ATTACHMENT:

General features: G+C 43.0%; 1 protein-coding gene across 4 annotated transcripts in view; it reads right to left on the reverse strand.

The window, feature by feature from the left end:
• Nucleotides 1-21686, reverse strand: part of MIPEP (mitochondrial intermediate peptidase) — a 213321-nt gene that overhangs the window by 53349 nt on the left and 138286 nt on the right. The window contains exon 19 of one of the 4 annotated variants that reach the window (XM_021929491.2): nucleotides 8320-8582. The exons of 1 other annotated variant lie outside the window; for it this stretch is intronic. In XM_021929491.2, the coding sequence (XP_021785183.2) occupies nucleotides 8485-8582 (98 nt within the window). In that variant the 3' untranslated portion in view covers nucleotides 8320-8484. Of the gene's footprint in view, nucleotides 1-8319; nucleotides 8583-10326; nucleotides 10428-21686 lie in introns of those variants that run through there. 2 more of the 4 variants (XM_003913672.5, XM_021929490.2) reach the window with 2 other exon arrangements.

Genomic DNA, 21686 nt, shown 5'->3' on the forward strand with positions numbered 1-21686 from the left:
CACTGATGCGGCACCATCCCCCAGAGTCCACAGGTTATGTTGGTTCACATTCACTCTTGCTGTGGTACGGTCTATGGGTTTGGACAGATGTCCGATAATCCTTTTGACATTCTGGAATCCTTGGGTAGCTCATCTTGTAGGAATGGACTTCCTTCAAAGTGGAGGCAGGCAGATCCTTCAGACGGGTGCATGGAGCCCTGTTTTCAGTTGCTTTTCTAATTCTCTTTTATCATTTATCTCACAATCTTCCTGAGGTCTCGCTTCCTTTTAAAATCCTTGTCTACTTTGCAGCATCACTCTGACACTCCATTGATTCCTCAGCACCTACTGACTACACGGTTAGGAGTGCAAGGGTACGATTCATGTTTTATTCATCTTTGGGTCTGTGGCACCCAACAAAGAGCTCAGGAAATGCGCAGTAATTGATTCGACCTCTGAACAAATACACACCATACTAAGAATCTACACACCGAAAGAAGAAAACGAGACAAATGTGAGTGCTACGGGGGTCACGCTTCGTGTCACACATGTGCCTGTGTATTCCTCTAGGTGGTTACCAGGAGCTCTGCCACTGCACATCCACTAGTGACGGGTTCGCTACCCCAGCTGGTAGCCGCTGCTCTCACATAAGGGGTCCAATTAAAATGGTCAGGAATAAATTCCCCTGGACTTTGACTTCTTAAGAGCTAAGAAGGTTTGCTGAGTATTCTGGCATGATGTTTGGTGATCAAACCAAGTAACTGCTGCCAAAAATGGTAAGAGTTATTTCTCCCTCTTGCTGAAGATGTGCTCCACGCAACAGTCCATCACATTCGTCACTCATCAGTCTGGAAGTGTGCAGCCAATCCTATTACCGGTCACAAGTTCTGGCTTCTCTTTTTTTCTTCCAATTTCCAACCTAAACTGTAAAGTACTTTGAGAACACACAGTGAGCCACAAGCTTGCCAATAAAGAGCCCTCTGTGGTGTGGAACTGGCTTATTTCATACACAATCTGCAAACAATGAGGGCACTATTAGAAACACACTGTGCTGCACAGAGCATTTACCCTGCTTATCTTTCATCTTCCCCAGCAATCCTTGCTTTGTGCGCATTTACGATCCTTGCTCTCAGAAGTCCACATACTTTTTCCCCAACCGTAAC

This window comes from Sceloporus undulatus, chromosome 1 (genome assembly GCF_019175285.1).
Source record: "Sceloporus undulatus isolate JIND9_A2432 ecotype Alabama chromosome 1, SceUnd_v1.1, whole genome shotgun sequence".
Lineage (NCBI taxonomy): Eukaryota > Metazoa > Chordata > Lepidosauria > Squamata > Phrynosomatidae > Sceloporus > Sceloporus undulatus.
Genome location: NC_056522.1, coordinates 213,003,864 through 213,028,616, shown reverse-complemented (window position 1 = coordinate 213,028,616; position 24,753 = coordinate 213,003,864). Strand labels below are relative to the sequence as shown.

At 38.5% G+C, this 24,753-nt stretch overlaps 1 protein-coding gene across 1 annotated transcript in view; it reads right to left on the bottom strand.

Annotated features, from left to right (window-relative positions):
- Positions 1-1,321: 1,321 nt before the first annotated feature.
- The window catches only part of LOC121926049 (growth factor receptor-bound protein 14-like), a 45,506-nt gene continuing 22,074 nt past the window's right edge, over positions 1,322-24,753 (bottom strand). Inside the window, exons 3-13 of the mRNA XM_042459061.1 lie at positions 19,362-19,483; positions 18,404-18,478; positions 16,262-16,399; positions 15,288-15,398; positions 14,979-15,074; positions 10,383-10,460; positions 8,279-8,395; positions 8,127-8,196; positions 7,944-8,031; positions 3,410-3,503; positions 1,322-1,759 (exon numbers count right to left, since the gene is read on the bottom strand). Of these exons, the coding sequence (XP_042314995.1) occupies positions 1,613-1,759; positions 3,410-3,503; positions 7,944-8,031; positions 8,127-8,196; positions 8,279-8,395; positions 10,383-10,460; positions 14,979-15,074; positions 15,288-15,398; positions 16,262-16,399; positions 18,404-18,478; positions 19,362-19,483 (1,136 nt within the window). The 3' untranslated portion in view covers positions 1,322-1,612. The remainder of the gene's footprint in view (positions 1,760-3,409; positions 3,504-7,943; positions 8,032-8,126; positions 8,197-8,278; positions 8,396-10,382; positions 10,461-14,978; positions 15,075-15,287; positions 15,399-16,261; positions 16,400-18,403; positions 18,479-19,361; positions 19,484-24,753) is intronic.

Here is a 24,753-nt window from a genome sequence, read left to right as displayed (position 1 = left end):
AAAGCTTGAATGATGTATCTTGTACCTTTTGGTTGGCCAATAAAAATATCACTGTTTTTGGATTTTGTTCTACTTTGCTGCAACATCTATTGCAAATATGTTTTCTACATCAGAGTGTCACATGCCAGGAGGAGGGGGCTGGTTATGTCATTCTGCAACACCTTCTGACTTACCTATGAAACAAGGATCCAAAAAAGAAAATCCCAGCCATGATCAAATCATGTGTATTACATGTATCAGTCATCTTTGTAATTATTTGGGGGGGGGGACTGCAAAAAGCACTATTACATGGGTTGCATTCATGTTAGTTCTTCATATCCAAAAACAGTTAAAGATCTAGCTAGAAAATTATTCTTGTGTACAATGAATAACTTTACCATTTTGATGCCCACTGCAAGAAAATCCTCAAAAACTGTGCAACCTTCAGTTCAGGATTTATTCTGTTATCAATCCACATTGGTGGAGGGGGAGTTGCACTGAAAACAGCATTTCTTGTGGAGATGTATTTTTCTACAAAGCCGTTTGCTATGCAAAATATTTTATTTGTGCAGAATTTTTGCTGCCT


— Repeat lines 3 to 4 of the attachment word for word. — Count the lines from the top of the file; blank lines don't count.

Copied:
• Nucleotides 1-21686, reverse strand: part of MIPEP (mitochondrial intermediate peptidase) — a 213321-nt gene that overhangs the window by 53349 nt on the left and 138286 nt on the right. The window contains exon 19 of one of the 4 annotated variants that reach the window (XM_021929491.2): nucleotides 8320-8582. The exons of 1 other annotated variant lie outside the window; for it this stretch is intronic. In XM_021929491.2, the coding sequence (XP_021785183.2) occupies nucleotides 8485-8582 (98 nt within the window). In that variant the 3' untranslated portion in view covers nucleotides 8320-8484. Of the gene's footprint in view, nucleotides 1-8319; nucleotides 8583-10326; nucleotides 10428-21686 lie in introns of those variants that run through there. 2 more of the 4 variants (XM_003913672.5, XM_021929490.2) reach the window with 2 other exon arrangements.

Genomic DNA, 21686 nt, shown 5'->3' on the forward strand with positions numbered 1-21686 from the left: